On Complaining…Or Not

Surely goodness and mercy shall follow me all the days of my life, and I shall dwell in the house of the Lord my whole life long. (Psalm 23:6, NRSV)

On a past trip to visit my mom in Arizona I came to a new awareness. It wasn’t completely new, but it sure hit me in a new kind of way: I have very little tolerance with complaining. Let me clarify. I believe that there is room for dissatisfaction and the proper communicating of that. My problem is with people…like a woman at the movie theater.

Mom and I decided we were going to see the movie, “The Proposal.” Romantic comedies are one of my favorite genres of films (followed closely by Disney animation). I was pretty excited to see the film, partly because I like the star, Sandra Bullock, but also because it was nice to see a grown up movie (a grandma’s dilemma). We were standing in a line waiting to buy our tickets when a woman came in with a group and immediately began to complain. The line was too long. She wasn’t going to get a good seat. Couldn’t they afford to get adequate help so she didn’t have to wait? On and on she went.

When we got into the theater, even though it was a multiplex, she was seated right behind us. I don’t think she skipped a beat and went right on complaining, loud enough for everyone around her to hear (which was pretty loud, keeping in mind this is a retirement community). The upcoming movie ads were too long. The theater was too cold. The seats were too hard. Sandra Bullock was too thin. The movie was too predictable.

When I had enough, I leaned over to Mom and told her I was about ready to stuff a sock in the woman’s mouth. I wouldn’t have done it, but it was a tempting thought. After the movie Mom and I were laughing about it. Then she turned serious and informed me complaining is a way of life for the people down there. That ended the discussion, but not my thinking about it.

I am still mystified why retired folk in Arizona would be complaining. Sure it’s warm, okay hot, but it’s a dry heat. On that visit people were complaining about 30% humidity while the humidity back home in Ohio was over 100%. They live in beautiful homes, surrounded by amazing scenery. They are retired so all they have is time, but they complain about waiting. I just don’t get it.

I decided to make sure that it was complaining that I had the biggest problem with, so I checked the definition out on dictionary.com. The distinction that stuck out most clearly to me was the between expressing dissatisfaction and a constant whining complaining about everything. It wasn’t occasional dissatisfaction that bothered me, but that seemingly total frustration and complaint about everything that really grates on me. One of the descriptions is “to whine like a spoiled child.” And that hit it right on the head for me. Whiners and complainers walk around exuding some kind of sense of entitlement that irritates me to no end. That’s what got to me about the woman at the movie. She seemed to feel she was entitled to immediate attention, and seating, and the perfect movie experience.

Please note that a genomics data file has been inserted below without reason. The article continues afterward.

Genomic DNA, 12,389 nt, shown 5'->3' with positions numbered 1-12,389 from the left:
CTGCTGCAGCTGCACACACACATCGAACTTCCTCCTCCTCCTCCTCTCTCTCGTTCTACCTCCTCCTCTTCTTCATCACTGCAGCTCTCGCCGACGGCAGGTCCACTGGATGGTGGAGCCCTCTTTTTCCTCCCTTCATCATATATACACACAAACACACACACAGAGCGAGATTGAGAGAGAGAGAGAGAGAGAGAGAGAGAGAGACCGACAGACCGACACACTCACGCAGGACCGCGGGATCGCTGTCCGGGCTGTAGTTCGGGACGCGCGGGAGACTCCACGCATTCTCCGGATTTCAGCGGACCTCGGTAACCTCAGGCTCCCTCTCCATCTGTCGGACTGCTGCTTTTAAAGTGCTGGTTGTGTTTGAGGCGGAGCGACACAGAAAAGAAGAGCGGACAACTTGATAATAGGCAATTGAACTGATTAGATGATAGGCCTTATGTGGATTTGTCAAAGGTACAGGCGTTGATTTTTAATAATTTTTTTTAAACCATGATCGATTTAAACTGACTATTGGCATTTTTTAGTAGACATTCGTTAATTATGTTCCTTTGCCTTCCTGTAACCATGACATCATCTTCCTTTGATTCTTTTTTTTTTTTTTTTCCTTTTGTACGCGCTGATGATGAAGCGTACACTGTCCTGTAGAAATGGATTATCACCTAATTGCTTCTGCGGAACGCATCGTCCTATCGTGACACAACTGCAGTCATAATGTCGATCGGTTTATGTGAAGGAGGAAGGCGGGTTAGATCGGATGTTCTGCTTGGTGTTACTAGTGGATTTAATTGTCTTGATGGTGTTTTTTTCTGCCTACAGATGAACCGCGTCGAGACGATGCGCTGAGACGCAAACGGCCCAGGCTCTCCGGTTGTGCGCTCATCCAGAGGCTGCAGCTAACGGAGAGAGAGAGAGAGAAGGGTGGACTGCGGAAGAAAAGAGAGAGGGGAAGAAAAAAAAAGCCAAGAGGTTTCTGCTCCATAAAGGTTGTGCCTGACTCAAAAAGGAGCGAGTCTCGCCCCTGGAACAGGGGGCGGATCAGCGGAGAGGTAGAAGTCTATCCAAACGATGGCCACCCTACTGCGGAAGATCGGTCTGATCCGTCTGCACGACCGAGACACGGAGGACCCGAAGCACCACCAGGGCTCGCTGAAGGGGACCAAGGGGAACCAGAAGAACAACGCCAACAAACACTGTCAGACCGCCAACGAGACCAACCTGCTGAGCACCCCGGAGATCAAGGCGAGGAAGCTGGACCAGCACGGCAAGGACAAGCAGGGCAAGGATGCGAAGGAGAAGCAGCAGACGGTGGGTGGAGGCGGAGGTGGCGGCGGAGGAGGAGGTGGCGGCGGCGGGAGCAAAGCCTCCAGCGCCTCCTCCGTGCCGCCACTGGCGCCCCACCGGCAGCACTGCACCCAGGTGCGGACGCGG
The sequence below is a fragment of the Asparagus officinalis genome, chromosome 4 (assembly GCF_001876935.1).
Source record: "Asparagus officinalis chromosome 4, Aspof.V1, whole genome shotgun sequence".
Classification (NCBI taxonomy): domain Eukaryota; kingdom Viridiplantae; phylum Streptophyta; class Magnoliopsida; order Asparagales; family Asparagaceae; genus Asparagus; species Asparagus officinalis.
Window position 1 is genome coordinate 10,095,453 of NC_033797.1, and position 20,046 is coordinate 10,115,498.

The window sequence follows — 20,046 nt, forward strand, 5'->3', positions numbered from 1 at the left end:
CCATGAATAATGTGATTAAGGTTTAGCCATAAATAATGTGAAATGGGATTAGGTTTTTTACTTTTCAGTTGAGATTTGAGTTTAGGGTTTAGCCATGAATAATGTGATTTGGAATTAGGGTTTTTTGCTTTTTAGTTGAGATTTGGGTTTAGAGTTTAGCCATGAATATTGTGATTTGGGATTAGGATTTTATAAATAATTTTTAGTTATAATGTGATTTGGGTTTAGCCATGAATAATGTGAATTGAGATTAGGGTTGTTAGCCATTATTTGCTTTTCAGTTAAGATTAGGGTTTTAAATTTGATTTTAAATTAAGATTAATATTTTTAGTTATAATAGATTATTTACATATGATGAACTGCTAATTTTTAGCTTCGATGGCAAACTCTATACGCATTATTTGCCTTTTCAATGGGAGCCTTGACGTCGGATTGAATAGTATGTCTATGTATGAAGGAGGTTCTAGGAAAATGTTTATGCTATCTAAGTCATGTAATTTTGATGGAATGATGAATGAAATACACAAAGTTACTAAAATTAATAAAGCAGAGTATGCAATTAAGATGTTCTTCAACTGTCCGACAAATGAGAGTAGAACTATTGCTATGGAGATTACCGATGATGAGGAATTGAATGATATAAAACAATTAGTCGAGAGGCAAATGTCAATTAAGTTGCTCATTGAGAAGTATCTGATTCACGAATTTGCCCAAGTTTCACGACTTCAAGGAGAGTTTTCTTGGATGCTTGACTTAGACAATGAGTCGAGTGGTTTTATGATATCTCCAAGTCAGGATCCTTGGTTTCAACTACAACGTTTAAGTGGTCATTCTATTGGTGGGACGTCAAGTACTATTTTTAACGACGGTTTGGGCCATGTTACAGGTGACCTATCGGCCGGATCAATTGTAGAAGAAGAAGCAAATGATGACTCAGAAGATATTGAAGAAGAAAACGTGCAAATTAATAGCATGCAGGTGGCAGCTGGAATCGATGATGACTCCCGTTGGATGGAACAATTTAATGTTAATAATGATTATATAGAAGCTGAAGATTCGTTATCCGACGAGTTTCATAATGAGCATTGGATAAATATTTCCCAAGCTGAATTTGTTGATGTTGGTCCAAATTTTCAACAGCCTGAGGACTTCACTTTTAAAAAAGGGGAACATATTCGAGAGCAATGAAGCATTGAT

As I read all the way through the definitions I found that they listed an antonym at the end. The antonym for complain is rejoice. How perfect is that! Paul admonishes the Philippians to do all things without grumbling or complaining. He moves through a discussion on growing spiritually deep and hits with pretty solid intensity their need to rejoice. And he says it again, probably louder and more forcefully: Rejoice! James echoes the teaching by telling the readers of his letter to “count it ALL joy.”

At one of the darkest and most shame-full periods of my life, not even my typically optimistic and sanguine personality seemed to be much help. I had to make a conscious effort to be thankful. I had to look for things to rejoice about. The more I looked, the more I found. The more I found, the better I felt, and the more joy that became apparent to others. The shame wasn’t erased, but the heaviness was lifted. I was surrounded by much whining and complaining but all I could feel was an abiding gratitude for the way God was bringing me through. I was in a dark, dark valley, but goodness and mercy walked me enabling me to avoid the grumbly pitfalls and come out on the side of joy.

Maybe that’s why I get easily irritated by the complaining and whining of others. I know where I’ve been and how easily it would have been to give up. But honestly, what good does whining and complaining do? I haven’t seen one occasion where it has made the situation better. Whereas, I have seen the insertion of thankfulness and joy into an otherwise abysmal situation make all the difference—for the good—in the world!

So don’t make me take out my sock! Things not going well? Look for what is and plant the seed of thankfulness. Who are your traveling mates on the journey? If they aren’t Goodness and Mercy, then beat feet away from the negativity and soak in the grace that will release you into joy! Who you travel with and how you travel is really up with you. You want some control? Control that!